LONDON (Reuters) - Fast fashion retailer QUIZ Plc said its online sales fell almost 15% over Christmas, making it one of the worst performers in the British retail sector and sending its shares down as much as 10%.
The 27-year-old company, which trades online, in stores, through concessions and via third party sites, said its sales had weakened in the run up to Christmas after a successful Black Friday at the end of November.
“While the trading backdrop remains challenging, it is disappointing to report a decline in revenues in the period,” QUIZ Chief Executive Tarak Ramzan said.
Many of Britain’s clothing retailers struggled over the Christmas period with Superdry and Joules issuing profit warnings last week.
But online fashion retailer Boohoo, which targets a similar consumer demographic as QUIZ, reported robust sales, with its market cap overtaking that of 136-year-old M&S for the first time.
QUIZ shares fell 10% in early trading to 17 pence a share, giving it a market cap of just 21 million pounds. It listed on the stock market in July 2017 and its shares hit a high of 205 pence.
The Scottish based group said revenue from online sales via QUIZ’s own website grew but sales from third-party websites declined significantly, partly due to a move to cut a number of unprofitable partnerships with third-party online sellers.
Online sales as a whole fell 14.8% and total revenue fell by 9.3%. A drive to cut costs will help to protect profitability, QUIZ said. The retailer is also holding less stock than last year.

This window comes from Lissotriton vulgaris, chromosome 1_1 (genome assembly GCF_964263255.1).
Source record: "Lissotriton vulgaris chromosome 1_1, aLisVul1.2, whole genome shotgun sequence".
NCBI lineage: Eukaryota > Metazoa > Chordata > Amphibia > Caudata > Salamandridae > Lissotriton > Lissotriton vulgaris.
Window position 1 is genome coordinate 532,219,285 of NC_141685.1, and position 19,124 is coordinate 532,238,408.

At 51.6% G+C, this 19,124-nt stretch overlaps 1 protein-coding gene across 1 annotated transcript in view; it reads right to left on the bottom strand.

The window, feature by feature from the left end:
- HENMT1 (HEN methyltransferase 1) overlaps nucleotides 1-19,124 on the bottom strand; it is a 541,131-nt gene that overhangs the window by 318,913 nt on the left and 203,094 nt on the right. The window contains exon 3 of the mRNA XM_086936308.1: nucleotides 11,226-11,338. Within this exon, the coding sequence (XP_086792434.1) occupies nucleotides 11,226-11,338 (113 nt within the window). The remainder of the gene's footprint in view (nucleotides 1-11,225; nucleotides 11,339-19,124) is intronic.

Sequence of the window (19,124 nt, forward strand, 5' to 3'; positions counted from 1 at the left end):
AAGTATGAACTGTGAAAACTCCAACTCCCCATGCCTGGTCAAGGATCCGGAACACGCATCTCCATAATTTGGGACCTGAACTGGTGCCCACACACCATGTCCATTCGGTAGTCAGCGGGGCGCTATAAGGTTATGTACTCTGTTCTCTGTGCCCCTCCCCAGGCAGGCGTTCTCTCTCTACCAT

QUIZ, which employs more than 1,500 people in the UK and Ireland alone, said it had engaged in less promotional activity, or sales, on its own site than the previous year, returning to selling at full price between Black Friday and Christmas.
Matthew Webb, an analyst at Panmure Gordon, said the reduction in promotional activity was the main reason for the online business’s decline. He reduced his financial year 2020 sales estimate by 5%.
“It will be tough to retain a disciplined approach to promotional activity when much of the industry is doing the opposite,” he said.
With fewer customers entering its 73 stores and 174 UK concessions, revenue from that part of the business fell by 7%.
Shore Capital analyst Greg Lawless said the fall in online sales was particularly worrying “for a festive period that was partly online driven across the UK retail trade.” He added that the company could also struggle with too much retail footage.
Reporting by Elizabeth Howcroft; editing by Kate Holton and Jane Merriman
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